6. An electronic tachometer as in claim 4, including means for applying a fixed reference signal to said variable gain amplifier.
7. An electronic tachometer as in claim 6, including a diode network coupled to the output of said signal processor for selectively controlling the application of said control signal and said reference voltage to said gain amplifier.
In U.S. Pat. No. 3,820,712, entitled "Electronic Tachometer," which issued June 28, 1974 on application Ser. No. 340,629 to R. K. Oswald, and is assigned to the same assignee, an electronic tachometer is disclosed in which a continuous velocity output signal is generated from the combination of a discontinuous position signal and a continuous acceleration signal. The signal processing circuitry includes differentiating means employing conventional RC elements and low pass filter means.
1. Field of the Invention
This invention relates to an electronic tachometer circuit and in particular to an improved tachometer circuit as may be used in a disk drive system for sensing position and velocity of accessing mechanisms.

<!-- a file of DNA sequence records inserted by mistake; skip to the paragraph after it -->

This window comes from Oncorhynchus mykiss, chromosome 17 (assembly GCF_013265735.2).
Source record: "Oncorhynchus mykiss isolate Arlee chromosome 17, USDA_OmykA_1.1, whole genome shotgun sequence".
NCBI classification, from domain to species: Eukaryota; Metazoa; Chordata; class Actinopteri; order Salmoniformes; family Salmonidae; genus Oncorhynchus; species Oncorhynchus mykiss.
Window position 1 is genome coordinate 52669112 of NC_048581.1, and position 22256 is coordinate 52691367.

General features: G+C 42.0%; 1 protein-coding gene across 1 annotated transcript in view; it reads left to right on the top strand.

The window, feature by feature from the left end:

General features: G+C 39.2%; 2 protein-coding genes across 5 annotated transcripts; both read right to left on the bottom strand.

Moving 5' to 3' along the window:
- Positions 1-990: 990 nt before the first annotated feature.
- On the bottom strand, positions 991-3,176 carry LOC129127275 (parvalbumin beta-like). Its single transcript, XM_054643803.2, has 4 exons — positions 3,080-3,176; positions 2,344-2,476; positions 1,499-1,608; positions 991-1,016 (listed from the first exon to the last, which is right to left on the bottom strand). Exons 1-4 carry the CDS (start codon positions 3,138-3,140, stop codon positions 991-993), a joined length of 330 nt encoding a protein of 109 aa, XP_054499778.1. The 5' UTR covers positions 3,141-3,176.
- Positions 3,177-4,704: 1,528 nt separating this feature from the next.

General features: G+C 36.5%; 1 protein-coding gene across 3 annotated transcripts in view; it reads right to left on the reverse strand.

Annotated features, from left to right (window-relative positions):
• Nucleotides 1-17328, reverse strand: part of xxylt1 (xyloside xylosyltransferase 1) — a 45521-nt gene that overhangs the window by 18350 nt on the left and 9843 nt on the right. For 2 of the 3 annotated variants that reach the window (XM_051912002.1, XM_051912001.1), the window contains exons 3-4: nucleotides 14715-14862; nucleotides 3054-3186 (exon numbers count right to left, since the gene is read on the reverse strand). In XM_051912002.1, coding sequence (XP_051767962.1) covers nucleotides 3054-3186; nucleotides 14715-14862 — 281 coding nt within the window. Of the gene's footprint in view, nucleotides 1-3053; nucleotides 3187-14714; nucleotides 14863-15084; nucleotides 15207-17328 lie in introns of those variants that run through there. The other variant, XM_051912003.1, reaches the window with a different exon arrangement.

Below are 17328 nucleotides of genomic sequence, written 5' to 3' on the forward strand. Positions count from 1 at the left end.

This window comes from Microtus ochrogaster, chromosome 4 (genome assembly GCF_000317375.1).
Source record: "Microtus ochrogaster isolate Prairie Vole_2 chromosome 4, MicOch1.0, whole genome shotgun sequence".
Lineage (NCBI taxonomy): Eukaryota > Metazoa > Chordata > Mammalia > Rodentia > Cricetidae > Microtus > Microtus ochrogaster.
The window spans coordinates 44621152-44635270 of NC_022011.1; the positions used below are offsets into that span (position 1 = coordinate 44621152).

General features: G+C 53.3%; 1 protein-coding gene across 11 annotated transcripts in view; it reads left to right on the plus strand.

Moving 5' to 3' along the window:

2. Description of the Prior Art
Presently known electronic tachometers used with accessing systems, such as linear motors utilized in disk files, provide a position signal and a velocity or acceleration signal. In a disk file, these signals respectively represent the track position and radial movement of the accessing head element relative to a disk surface. As the track density increases and the spacing between data tracks becomes closer, the requirements for precision in sensing and generating these indicator signals become more critical. One problem that arises during the operation of a disk drive employing an electronic tachometer is that during the seek mode, when the accessing mechanism accelerates and decelerates as it moves from one data track to another, the frequency of the sensed position and velocity signals changes relatively rapidly and high frequency noise is introduced. Also, phase shift, amplitude reduction, and non-linearity of the tachometer signal are encountered, particularly at the corner frequency of the differentiator. These problems affect the operation of the curve generator that controls the acceleration and deceleration occurring during the seek mode. As a result, the accessing mechanism may overshoot or undershoot the selected track, or misregistration of the sensing head or transducer with the selected track may occur.